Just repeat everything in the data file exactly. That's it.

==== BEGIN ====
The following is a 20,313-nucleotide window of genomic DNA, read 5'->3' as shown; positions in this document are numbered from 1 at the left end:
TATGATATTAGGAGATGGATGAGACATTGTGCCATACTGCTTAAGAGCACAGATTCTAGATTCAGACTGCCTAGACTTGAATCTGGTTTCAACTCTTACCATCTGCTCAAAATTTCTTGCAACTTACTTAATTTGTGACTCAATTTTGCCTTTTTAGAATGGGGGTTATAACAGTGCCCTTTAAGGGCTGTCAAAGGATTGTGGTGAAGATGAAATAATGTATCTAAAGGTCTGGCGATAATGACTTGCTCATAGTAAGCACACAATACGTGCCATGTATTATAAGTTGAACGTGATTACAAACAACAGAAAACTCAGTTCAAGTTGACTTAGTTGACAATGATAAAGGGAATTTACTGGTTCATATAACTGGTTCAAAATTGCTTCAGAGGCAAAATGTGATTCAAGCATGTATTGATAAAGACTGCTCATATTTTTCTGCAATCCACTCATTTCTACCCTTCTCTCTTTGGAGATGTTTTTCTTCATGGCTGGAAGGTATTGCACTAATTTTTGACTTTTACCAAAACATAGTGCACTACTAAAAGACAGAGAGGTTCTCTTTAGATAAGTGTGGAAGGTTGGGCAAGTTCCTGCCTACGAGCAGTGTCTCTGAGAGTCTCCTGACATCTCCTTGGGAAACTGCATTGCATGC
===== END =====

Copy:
The following is a 20,313-nucleotide window of genomic DNA, read 5'->3' as shown; positions in this document are numbered from 1 at the left end:
TATGATATTAGGAGATGGATGAGACATTGTGCCATACTGCTTAAGAGCACAGATTCTAGATTCAGACTGCCTAGACTTGAATCTGGTTTCAACTCTTACCATCTGCTCAAAATTTCTTGCAACTTACTTAATTTGTGACTCAATTTTGCCTTTTTAGAATGGGGGTTATAACAGTGCCCTTTAAGGGCTGTCAAAGGATTGTGGTGAAGATGAAATAATGTATCTAAAGGTCTGGCGATAATGACTTGCTCATAGTAAGCACACAATACGTGCCATGTATTATAAGTTGAACGTGATTACAAACAACAGAAAACTCAGTTCAAGTTGACTTAGTTGACAATGATAAAGGGAATTTACTGGTTCATATAACTGGTTCAAAATTGCTTCAGAGGCAAAATGTGATTCAAGCATGTATTGATAAAGACTGCTCATATTTTTCTGCAATCCACTCATTTCTACCCTTCTCTCTTTGGAGATGTTTTTCTTCATGGCTGGAAGGTATTGCACTAATTTTTGACTTTTACCAAAACATAGTGCACTACTAAAAGACAGAGAGGTTCTCTTTAGATAAGTGTGGAAGGTTGGGCAAGTTCCTGCCTACGAGCAGTGTCTCTGAGAGTCTCCTGACATCTCCTTGGGAAACTGCATTGCATGC